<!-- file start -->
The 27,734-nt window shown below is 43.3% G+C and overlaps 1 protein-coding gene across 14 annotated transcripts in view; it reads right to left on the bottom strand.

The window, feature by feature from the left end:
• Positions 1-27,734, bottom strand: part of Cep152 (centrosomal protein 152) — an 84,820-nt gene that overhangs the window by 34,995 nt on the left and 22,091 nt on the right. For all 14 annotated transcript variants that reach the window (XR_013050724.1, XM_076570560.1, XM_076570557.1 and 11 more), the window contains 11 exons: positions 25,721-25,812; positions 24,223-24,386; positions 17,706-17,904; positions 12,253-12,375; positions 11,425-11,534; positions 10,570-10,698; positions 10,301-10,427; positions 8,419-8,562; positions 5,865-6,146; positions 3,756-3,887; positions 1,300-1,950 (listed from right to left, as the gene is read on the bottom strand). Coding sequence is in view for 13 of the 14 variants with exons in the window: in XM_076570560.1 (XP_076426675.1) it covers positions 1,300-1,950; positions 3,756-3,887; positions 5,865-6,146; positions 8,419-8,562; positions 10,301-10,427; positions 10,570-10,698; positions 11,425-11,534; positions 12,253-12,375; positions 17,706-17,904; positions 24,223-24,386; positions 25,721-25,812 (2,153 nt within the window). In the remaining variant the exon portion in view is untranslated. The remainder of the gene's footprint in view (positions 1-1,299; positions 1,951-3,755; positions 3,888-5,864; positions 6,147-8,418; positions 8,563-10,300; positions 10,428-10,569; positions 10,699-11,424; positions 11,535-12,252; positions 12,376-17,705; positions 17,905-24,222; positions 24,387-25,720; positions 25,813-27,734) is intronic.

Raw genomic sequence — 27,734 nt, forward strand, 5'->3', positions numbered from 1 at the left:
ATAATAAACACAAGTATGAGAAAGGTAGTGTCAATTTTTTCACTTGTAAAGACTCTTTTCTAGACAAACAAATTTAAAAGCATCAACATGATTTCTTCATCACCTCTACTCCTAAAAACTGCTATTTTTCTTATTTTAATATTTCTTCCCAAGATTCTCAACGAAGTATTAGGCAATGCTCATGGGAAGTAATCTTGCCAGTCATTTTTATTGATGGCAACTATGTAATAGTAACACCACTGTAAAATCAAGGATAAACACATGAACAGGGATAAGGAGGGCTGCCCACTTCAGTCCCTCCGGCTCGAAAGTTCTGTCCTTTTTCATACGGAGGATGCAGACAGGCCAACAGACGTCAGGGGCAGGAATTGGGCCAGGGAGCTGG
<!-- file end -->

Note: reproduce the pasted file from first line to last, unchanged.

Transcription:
The 27,734-nt window shown below is 43.3% G+C and overlaps 1 protein-coding gene across 14 annotated transcripts in view; it reads right to left on the bottom strand.

The window, feature by feature from the left end:
• Positions 1-27,734, bottom strand: part of Cep152 (centrosomal protein 152) — an 84,820-nt gene that overhangs the window by 34,995 nt on the left and 22,091 nt on the right. For all 14 annotated transcript variants that reach the window (XR_013050724.1, XM_076570560.1, XM_076570557.1 and 11 more), the window contains 11 exons: positions 25,721-25,812; positions 24,223-24,386; positions 17,706-17,904; positions 12,253-12,375; positions 11,425-11,534; positions 10,570-10,698; positions 10,301-10,427; positions 8,419-8,562; positions 5,865-6,146; positions 3,756-3,887; positions 1,300-1,950 (listed from right to left, as the gene is read on the bottom strand). Coding sequence is in view for 13 of the 14 variants with exons in the window: in XM_076570560.1 (XP_076426675.1) it covers positions 1,300-1,950; positions 3,756-3,887; positions 5,865-6,146; positions 8,419-8,562; positions 10,301-10,427; positions 10,570-10,698; positions 11,425-11,534; positions 12,253-12,375; positions 17,706-17,904; positions 24,223-24,386; positions 25,721-25,812 (2,153 nt within the window). In the remaining variant the exon portion in view is untranslated. The remainder of the gene's footprint in view (positions 1-1,299; positions 1,951-3,755; positions 3,888-5,864; positions 6,147-8,418; positions 8,563-10,300; positions 10,428-10,569; positions 10,699-11,424; positions 11,535-12,252; positions 12,376-17,705; positions 17,905-24,222; positions 24,387-25,720; positions 25,813-27,734) is intronic.

Raw genomic sequence — 27,734 nt, forward strand, 5'->3', positions numbered from 1 at the left:
ATAATAAACACAAGTATGAGAAAGGTAGTGTCAATTTTTTCACTTGTAAAGACTCTTTTCTAGACAAACAAATTTAAAAGCATCAACATGATTTCTTCATCACCTCTACTCCTAAAAACTGCTATTTTTCTTATTTTAATATTTCTTCCCAAGATTCTCAACGAAGTATTAGGCAATGCTCATGGGAAGTAATCTTGCCAGTCATTTTTATTGATGGCAACTATGTAATAGTAACACCACTGTAAAATCAAGGATAAACACATGAACAGGGATAAGGAGGGCTGCCCACTTCAGTCCCTCCGGCTCGAAAGTTCTGTCCTTTTTCATACGGAGGATGCAGACAGGCCAACAGACGTCAGGGGCAGGAATTGGGCCAGGGAGCTGG